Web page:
Telecom stocks are likely to be in focus again
Telecom stocks are likely to be in focus again

Markets likely to extend rally, Asian shares up after US Fed cuts rate

  • The Fed lowered its policy rate to 1.50%-1.75%, but dropped a previous reference in its statement to "act as appropriate" to sustain the economic expansion

Indian equities are expected to extend rally on Thursday. On Wednesday the benchmark Sensex reclaimed the 40,000-mark for the first time since 5 July. The 30-share BSE Sensex is just 260 points shy of its record 40,312.07 touched on 4 June while the Nifty is only 258.95 points away from its all-time high of 12103.05 hit on 3 June.

Asian shares rose on Thursday and US stock futures edged higher after the US Federal Reserve cut interest rates as expected to keep economic expansion on track. MSCI's broadest index of Asia-Pacific shares outside Japan was up 0.2%. Japan's Nikkei stock index rose 0.41%, but Australian shares fell 0.24%.

US Treasury yields extended declines in Asia after the rate cut, but further declines may be limited as Fed Chairman Jerome Powell signalled additional rate cuts are unlikely because there are several areas of strength in the US economy.

The yen held steady versus the dollar before a Bank of Japan policy meeting later on Thursday. The BOJ is expected to keep its ultra-easy monetary policy in place, but the decision could be a close call. Debate at the Fed and the BOJ highlights the struggle that many central banks are facing.

The US China trade war and Britain's divorce from the European Union have increased uncertainty, but central banks are somewhat reluctant to ease policy aggressively because interest rates are already very low in many major economies.

The Fed lowered its policy rate to 1.50%-1.75%, but dropped a previous reference in its statement to "act as appropriate" to sustain the economic expansion. In his news conference, Powell listed several reasons why he feels the economy is doing well, such as robust consumer spending, strengthening home sales, and healthy asset prices.

Back home, telecom stocks are likely to be in focus again. According to a Mint report, Reliance Jio Infocomm Ltd, one of the three core members of the Cellular Operators Association of India (COAI), objected to the lobby group seeking relief for the telecom sector and claimed that the group’s plea to the government does not represent the view of the industry.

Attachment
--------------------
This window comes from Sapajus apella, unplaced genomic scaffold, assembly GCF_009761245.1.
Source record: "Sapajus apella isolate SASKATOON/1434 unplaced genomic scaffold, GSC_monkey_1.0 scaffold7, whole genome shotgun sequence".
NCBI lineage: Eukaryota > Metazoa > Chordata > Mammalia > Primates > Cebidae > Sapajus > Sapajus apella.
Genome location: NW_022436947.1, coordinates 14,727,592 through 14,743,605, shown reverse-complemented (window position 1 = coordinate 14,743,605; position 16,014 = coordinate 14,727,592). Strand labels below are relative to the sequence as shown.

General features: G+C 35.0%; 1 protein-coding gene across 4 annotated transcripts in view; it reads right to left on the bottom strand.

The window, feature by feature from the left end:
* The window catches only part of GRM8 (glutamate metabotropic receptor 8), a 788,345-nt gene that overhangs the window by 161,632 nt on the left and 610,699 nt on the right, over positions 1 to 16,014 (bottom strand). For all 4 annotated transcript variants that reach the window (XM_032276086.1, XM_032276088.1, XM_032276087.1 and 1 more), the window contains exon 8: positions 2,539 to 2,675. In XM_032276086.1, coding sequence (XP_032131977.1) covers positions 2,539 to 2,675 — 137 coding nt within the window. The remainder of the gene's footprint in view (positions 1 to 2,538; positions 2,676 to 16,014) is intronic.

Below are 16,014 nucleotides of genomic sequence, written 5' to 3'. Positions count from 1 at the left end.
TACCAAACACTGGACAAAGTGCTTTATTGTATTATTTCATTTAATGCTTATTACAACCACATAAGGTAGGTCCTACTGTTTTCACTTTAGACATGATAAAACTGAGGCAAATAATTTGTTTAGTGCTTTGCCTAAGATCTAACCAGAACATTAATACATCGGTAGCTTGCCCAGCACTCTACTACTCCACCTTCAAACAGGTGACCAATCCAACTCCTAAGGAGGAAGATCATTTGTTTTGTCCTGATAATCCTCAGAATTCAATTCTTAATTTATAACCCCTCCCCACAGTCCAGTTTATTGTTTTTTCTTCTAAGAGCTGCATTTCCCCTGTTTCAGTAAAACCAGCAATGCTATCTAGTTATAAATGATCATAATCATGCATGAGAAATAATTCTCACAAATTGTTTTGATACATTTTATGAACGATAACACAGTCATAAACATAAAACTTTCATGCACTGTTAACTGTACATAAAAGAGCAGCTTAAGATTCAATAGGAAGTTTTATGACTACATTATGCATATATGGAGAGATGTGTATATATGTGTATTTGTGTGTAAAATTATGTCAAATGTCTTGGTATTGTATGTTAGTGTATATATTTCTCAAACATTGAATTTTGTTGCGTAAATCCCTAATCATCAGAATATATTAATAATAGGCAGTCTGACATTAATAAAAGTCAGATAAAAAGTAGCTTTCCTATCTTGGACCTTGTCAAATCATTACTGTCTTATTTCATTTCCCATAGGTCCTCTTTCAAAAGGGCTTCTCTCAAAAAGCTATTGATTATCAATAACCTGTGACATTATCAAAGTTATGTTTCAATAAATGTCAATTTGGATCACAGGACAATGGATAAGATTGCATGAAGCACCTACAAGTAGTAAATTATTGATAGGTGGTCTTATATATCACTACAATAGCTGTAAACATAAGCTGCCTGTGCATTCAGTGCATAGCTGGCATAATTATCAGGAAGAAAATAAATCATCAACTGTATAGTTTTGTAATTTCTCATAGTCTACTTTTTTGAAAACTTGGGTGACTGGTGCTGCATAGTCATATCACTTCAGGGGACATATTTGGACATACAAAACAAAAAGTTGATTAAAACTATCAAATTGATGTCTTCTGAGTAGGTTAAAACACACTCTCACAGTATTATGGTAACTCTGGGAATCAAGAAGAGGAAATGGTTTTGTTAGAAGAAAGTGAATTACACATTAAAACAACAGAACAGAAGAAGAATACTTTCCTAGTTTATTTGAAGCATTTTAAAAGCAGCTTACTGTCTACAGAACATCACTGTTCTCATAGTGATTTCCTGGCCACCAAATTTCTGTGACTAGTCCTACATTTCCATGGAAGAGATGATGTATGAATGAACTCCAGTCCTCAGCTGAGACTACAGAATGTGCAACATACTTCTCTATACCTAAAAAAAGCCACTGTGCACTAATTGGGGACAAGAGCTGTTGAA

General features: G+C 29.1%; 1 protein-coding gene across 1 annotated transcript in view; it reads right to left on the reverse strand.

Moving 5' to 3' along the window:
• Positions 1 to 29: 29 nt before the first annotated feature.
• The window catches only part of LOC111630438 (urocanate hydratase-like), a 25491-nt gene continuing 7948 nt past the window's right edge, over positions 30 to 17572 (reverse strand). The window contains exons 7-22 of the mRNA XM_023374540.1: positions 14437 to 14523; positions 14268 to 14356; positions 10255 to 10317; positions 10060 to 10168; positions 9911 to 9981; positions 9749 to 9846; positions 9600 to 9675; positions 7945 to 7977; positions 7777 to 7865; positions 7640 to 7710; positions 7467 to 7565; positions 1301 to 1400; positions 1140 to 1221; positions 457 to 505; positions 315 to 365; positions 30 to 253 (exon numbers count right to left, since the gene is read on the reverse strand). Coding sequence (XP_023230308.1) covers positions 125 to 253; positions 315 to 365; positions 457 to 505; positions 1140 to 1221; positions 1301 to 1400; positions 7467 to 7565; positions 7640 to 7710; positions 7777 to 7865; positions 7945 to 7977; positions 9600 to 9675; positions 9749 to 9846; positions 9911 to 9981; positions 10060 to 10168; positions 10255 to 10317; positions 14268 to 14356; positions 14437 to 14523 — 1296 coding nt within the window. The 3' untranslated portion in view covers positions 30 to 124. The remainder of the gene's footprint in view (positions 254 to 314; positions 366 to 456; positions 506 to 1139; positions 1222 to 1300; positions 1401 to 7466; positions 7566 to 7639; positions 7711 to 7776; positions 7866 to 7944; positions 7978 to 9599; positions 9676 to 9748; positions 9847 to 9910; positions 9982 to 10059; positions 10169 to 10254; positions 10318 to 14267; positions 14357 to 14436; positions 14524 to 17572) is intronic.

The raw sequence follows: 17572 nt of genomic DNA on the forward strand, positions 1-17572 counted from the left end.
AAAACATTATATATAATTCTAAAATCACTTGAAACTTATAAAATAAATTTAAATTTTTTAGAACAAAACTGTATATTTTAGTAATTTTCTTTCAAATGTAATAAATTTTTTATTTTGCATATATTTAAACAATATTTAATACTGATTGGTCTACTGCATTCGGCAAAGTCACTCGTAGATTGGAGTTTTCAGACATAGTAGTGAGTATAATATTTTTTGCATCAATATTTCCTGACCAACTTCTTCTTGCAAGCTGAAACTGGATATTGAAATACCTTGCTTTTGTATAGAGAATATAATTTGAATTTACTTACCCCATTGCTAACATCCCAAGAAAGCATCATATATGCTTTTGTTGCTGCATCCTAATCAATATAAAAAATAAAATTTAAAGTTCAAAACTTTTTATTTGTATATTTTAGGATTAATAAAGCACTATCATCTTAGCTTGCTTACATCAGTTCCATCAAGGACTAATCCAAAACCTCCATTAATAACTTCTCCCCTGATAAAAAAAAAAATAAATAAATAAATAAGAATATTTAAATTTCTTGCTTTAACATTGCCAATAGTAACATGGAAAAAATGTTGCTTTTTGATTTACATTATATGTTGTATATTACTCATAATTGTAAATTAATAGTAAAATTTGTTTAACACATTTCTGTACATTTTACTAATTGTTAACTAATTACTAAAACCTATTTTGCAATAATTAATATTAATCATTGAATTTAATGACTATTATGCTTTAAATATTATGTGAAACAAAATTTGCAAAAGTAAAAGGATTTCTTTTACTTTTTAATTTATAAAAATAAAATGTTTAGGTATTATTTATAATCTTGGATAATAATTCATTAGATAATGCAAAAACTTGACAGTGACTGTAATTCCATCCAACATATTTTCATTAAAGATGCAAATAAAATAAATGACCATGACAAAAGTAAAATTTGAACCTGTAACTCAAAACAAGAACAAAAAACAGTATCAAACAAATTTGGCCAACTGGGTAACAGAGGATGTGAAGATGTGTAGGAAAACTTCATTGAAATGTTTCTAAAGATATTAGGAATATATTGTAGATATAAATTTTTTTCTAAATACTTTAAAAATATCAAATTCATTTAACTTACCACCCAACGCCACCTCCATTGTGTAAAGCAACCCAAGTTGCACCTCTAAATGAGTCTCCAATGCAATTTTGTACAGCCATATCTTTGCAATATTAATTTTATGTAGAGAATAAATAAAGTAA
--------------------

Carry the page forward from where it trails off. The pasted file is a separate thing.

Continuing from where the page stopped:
COAI’s petition came after the Supreme Court ordered legacy telecom companies to pay up 92,000 crore in dues, rejecting Bharti Airtel Ltd and Vodafone Idea Ltd’s plea that the government’s revenue share be calculated excluding income from non-core operations such as rent, dividend and interest income.

State Bank of India (SBI) chairman Rajnish Kumar on Wednesday pitched for a higher valuation of the bank’s enterprise value, asking analysts to take into account the growth prospects of its subsidiaries, as well as forecasts of a better-than-expected performance in 2020-21. Kumar said the bank’s performance is set to improve from FY21, following an improvement in asset quality and better growth.

Meanwhile, the yield on benchmark 10-year US Treasury notes fell to 1.7838% in Asia on Thursday, while the two-year yield eased slightly to 1.6076%. The dollar index against a basket of six major currencies fell 0.22% to 97.427, extending declines from Wednesday.

The yen was little changed at 108.80 per dollar as traders awaited the outcome of the BOJ meeting.

Japan's central bank may trim its consumer price forecasts but leave policy unchanged due to hopes that progress in scaling back a U.S.-China trade dispute will give it room to save its dwindling policy tools.

Optimism that Washington and Beijing will sign a preliminary agreement to call a truce to their 16-month trade war was also a factor behind the Fed's decision to signal that further rate cuts are on hold, highlighting the importance of trade talks to global monetary policy.

In the energy market, oil futures extended declines on Thursday as a massive buildup in US crude stock piles reinforced concerns about oversupply in the world's energy markets.

US crude fell 0.29% to $54.90 per barrel.

(Reuters contributed to the story)